- Provide Patient-centered Care
[IOM] Identify, respect, and care about patients’
differences, values, preferences and expressed
needs; listen to, clearly inform, communicate with,
and educate patients; share decision making and
management; and continuously advocate disease
prevention, wellness, and promotion of healthy
lifestyles, including a focus on population health
- Interpersonal and Communication Skills [ACGME/ABMS] Effective information exchange and
teaming with patients, their families, and other
- Professionalism [ACGME/ABMS] As manifested through a
commitment to carrying out professional
responsibilities, adherence to ethical principles,
and sensitivity to a diverse patient population
Pain management domains and core competencies
- 1. Multidimensional nature of pain: What is pain?
- 1.5: Explain how cultural, institutional, societal, and regulatory influences affect assessment and management of pain
- 2. Pain assessment and measurement: How is pain recognized?
- 2.1: Use valid and reliable tools for measuring pain and associated symptoms to assess and reassess related outcomes as appropriate for the clinical context and population
- 2.2: Describe patient, provider, and system factors that can facilitate or interfere with effective pain assessment and management
- 2.3. Assess patient preferences and values to determine pain-related goals and priorities
- 2.4: Demonstrate empathic and compassionate communication during pain assessment
- 3. Management of pain: How is pain relieved?
- 3.1: Demonstrate the inclusion of patient and others, as appropriate, in the education and shared decision-making process for pain care
- 3.2: Identify pain treatment options that can be accessed in a comprehensive pain management plan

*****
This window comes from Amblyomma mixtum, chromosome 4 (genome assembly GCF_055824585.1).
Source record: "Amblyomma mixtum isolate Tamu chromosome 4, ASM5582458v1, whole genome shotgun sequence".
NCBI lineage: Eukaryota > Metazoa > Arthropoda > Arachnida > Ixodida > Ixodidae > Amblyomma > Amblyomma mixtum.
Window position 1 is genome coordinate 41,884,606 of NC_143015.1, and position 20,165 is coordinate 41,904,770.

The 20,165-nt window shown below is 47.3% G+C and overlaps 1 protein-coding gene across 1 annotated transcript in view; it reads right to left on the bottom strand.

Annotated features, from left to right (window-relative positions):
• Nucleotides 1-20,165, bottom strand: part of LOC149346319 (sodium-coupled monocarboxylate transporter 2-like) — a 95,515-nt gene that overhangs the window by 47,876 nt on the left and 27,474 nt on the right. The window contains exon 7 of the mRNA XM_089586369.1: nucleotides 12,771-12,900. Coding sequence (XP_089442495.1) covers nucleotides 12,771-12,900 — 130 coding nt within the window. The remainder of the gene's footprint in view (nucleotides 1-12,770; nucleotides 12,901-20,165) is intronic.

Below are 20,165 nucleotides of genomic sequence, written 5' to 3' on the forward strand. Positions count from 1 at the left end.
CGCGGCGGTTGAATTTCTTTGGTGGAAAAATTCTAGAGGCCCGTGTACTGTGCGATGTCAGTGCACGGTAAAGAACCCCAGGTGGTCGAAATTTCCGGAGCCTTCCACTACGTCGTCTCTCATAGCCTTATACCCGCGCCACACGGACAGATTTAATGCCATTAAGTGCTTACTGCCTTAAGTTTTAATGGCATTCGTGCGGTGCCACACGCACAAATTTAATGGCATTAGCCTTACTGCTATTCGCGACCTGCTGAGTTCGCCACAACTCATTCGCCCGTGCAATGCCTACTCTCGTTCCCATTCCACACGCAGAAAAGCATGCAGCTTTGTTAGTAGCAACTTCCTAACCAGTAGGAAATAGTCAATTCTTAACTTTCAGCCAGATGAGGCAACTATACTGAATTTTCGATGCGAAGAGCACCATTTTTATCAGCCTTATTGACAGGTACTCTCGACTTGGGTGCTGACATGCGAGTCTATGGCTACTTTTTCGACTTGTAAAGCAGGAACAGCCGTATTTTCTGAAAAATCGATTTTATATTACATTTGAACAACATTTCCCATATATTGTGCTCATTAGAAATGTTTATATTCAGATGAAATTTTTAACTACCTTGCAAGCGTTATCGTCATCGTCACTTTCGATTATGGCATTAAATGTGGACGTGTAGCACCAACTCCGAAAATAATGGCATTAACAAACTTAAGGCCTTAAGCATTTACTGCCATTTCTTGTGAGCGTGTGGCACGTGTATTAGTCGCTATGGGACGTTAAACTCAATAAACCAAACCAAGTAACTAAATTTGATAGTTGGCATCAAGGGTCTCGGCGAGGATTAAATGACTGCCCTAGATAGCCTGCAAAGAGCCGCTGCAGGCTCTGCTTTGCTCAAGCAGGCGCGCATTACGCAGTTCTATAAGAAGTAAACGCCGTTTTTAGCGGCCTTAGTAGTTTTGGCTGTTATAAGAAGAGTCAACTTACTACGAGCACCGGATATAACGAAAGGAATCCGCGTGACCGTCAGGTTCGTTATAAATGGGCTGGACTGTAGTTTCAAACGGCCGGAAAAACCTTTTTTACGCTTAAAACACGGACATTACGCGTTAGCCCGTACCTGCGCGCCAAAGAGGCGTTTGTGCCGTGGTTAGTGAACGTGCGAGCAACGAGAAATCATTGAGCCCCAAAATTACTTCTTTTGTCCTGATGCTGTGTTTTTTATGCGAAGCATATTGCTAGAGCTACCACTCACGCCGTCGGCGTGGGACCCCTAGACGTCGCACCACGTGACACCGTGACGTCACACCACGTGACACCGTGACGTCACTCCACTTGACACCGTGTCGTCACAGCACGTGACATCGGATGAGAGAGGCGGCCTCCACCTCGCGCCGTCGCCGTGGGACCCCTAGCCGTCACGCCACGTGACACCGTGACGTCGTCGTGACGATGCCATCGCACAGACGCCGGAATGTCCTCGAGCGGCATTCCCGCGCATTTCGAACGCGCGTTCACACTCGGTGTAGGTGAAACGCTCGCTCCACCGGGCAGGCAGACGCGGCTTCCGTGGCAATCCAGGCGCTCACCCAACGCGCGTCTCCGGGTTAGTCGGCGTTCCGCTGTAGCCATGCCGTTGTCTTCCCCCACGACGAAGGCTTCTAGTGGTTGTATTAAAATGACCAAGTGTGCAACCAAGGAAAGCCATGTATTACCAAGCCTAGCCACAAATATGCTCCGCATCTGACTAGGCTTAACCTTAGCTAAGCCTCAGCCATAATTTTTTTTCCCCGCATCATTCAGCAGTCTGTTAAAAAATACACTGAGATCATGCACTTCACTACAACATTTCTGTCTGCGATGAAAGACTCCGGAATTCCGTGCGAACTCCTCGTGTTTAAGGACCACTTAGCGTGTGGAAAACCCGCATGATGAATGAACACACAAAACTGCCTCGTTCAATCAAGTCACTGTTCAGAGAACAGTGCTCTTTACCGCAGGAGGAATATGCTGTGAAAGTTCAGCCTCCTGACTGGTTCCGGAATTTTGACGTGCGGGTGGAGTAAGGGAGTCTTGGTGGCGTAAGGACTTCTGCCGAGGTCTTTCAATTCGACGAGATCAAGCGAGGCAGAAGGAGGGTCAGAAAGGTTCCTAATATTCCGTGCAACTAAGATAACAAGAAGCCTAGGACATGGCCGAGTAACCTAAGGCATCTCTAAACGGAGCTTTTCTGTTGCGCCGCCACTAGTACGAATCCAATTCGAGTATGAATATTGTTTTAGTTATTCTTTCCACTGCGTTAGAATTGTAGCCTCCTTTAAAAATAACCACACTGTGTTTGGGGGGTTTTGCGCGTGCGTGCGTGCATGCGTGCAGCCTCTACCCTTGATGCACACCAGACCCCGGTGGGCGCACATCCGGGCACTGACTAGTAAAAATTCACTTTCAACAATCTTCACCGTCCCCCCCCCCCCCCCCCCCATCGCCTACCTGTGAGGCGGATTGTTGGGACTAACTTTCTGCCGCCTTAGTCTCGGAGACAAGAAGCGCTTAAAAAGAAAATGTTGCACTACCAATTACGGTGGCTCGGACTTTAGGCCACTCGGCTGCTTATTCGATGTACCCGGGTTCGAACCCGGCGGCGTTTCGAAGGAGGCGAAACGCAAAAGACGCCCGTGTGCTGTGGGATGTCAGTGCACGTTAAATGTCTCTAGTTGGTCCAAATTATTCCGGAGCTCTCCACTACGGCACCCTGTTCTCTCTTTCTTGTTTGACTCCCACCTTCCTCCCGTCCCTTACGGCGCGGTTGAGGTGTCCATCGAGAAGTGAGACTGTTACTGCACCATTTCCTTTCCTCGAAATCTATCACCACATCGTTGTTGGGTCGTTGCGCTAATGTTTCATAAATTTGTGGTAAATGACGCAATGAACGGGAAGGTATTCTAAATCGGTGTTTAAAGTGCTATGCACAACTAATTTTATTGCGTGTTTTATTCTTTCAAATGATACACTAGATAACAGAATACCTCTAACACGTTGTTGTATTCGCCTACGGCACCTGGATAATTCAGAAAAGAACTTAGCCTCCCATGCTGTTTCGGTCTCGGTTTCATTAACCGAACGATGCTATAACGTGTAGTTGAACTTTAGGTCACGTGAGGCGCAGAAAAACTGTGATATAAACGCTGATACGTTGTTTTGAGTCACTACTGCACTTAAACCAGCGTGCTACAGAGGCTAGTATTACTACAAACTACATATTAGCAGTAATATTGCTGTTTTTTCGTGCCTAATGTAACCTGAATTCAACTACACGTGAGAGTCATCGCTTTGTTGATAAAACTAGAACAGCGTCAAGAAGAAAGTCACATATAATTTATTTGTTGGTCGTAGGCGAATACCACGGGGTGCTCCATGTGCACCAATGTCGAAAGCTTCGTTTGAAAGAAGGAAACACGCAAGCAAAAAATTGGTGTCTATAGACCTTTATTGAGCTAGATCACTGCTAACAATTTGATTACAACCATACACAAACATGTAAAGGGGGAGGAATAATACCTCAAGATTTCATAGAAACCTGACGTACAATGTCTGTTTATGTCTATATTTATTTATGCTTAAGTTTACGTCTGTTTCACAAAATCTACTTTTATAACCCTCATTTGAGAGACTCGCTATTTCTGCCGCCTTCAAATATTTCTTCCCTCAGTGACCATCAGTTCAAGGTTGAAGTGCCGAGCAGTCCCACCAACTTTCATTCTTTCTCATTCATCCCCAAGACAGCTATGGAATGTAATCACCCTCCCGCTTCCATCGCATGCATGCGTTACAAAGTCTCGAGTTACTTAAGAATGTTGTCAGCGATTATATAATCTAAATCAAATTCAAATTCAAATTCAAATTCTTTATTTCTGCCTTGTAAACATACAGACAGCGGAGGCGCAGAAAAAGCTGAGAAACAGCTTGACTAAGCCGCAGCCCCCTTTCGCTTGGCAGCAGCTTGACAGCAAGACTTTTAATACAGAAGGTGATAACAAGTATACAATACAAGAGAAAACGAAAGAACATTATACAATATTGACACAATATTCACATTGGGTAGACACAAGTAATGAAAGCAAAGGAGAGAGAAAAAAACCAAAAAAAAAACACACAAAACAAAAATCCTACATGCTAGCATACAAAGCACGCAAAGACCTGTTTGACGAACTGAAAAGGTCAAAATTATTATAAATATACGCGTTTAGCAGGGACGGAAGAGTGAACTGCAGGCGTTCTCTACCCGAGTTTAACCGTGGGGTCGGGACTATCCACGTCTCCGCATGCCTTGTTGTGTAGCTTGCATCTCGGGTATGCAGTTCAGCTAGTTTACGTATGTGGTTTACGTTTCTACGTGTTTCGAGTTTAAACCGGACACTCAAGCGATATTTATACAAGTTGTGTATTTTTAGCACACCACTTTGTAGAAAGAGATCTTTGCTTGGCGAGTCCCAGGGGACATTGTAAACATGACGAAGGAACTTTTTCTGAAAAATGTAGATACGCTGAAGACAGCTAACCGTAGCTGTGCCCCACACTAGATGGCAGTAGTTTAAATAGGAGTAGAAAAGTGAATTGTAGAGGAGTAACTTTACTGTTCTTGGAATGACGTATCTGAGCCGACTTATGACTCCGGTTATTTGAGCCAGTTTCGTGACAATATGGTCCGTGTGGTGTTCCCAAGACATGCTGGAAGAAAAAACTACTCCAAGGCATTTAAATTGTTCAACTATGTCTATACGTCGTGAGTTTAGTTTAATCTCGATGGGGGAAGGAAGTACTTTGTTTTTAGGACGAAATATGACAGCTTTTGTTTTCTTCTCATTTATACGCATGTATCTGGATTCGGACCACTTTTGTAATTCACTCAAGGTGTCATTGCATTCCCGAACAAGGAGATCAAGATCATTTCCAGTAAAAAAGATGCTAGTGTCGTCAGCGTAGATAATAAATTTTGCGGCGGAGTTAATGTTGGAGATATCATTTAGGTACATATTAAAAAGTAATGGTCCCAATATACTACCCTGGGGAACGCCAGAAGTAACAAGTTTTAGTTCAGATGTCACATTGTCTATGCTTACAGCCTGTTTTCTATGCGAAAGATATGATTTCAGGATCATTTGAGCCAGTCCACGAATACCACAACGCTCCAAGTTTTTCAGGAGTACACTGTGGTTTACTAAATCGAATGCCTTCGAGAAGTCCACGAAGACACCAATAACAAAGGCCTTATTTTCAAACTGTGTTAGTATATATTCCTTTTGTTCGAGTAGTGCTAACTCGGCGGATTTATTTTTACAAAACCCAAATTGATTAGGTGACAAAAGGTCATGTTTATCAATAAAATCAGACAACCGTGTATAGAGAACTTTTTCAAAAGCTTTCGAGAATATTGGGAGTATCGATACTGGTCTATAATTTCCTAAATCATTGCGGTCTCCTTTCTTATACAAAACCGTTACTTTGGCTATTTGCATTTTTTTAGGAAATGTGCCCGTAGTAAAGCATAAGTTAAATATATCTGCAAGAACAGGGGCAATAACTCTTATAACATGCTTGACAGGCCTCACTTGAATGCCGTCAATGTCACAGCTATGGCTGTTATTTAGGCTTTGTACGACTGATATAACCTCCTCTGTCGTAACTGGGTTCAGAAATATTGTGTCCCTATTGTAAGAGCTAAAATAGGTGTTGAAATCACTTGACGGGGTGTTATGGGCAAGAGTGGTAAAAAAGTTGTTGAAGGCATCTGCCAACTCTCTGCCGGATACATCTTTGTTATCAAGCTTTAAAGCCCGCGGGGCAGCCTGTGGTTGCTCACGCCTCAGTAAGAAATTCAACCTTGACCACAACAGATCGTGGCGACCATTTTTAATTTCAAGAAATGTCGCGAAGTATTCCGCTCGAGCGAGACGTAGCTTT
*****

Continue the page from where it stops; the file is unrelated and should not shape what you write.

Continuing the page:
- 3.4: Develop a pain treatment plan based on benefits and risks of available treatments
- 3.5: Monitor effects of pain management approaches to adjust the plan of care as needed
- 3.6: Differentiate physical dependence, substance use disorder, misuse, tolerance, addiction, and nonadherence
Accreditation & Designation
Release date: This activity was released 8/15/2020.
Termination date: The content of this activity remains eligible for CME Credit until 8/14/2023, unless reviewed or amended prior to this date.
Neurovations Education is accredited by the Accreditation Council for Continuing Medical Education (ACCME) to provide continuing medical education for physicians.
Neurovations Education designates this other activity (blended learning) for a maximum of 0.75 AMA PRA Category 1 Credits™. Physicians should claim only the credit commensurate with the extent of their participation in the activity.
Disclosure of Financial Relationships & Measures to Resolve of Conflicts of Interest
[Speaker] Richard Rosenquist discloses the following financial relationships: Consulting: Mainstay Medical
Neither the peer reviewers nor any other person with control of, or responsibility for, the development, management, presentation or evaluation of the CME activity has, or has had within the past 12 months, any financial relationships to disclose. This includes any relationships of an involved person's spouse/partner.
All relevant financial relationships have been mitigated. Materials were peer-reviewed in advance of the activity by person(s) that do not have conflicts of interest related to the content. All clinical recommendations are evidence-based and free of commercial bias (e.g., peer-reviewed literature, adhering to evidence-based practice guidelines).
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12/4/20 5:04 pm
Thought leader of the current times in pain management! Incredibly informative with so many pearls to take back to the practice! Thank you Dr. Rosenquist